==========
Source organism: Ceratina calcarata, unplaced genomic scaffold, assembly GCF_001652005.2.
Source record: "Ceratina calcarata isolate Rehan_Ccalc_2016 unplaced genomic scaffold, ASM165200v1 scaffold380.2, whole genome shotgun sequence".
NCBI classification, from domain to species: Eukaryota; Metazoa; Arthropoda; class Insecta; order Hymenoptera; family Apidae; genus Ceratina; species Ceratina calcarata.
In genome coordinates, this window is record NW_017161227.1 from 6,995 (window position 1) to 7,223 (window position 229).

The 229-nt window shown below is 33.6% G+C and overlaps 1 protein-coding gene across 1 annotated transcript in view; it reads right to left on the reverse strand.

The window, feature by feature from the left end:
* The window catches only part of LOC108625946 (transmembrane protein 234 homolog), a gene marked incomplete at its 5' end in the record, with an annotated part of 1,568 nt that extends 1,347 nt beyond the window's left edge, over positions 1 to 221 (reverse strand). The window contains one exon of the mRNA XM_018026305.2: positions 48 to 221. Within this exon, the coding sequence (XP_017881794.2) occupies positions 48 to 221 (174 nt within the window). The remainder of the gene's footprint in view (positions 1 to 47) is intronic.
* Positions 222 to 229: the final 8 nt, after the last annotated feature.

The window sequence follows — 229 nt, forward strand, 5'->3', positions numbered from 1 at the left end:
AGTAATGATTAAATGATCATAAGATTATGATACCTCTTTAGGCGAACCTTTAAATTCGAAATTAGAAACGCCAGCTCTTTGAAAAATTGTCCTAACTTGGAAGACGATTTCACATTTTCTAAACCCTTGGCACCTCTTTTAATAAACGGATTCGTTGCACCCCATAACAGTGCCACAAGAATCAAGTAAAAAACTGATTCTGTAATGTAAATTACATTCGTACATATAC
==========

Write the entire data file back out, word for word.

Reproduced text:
Source organism: Ceratina calcarata, unplaced genomic scaffold, assembly GCF_001652005.2.
Source record: "Ceratina calcarata isolate Rehan_Ccalc_2016 unplaced genomic scaffold, ASM165200v1 scaffold380.2, whole genome shotgun sequence".
NCBI classification, from domain to species: Eukaryota; Metazoa; Arthropoda; class Insecta; order Hymenoptera; family Apidae; genus Ceratina; species Ceratina calcarata.
In genome coordinates, this window is record NW_017161227.1 from 6,995 (window position 1) to 7,223 (window position 229).

The 229-nt window shown below is 33.6% G+C and overlaps 1 protein-coding gene across 1 annotated transcript in view; it reads right to left on the reverse strand.

The window, feature by feature from the left end:
* The window catches only part of LOC108625946 (transmembrane protein 234 homolog), a gene marked incomplete at its 5' end in the record, with an annotated part of 1,568 nt that extends 1,347 nt beyond the window's left edge, over positions 1 to 221 (reverse strand). The window contains one exon of the mRNA XM_018026305.2: positions 48 to 221. Within this exon, the coding sequence (XP_017881794.2) occupies positions 48 to 221 (174 nt within the window). The remainder of the gene's footprint in view (positions 1 to 47) is intronic.
* Positions 222 to 229: the final 8 nt, after the last annotated feature.

The window sequence follows — 229 nt, forward strand, 5'->3', positions numbered from 1 at the left end:
AGTAATGATTAAATGATCATAAGATTATGATACCTCTTTAGGCGAACCTTTAAATTCGAAATTAGAAACGCCAGCTCTTTGAAAAATTGTCCTAACTTGGAAGACGATTTCACATTTTCTAAACCCTTGGCACCTCTTTTAATAAACGGATTCGTTGCACCCCATAACAGTGCCACAAGAATCAAGTAAAAAACTGATTCTGTAATGTAAATTACATTCGTACATATAC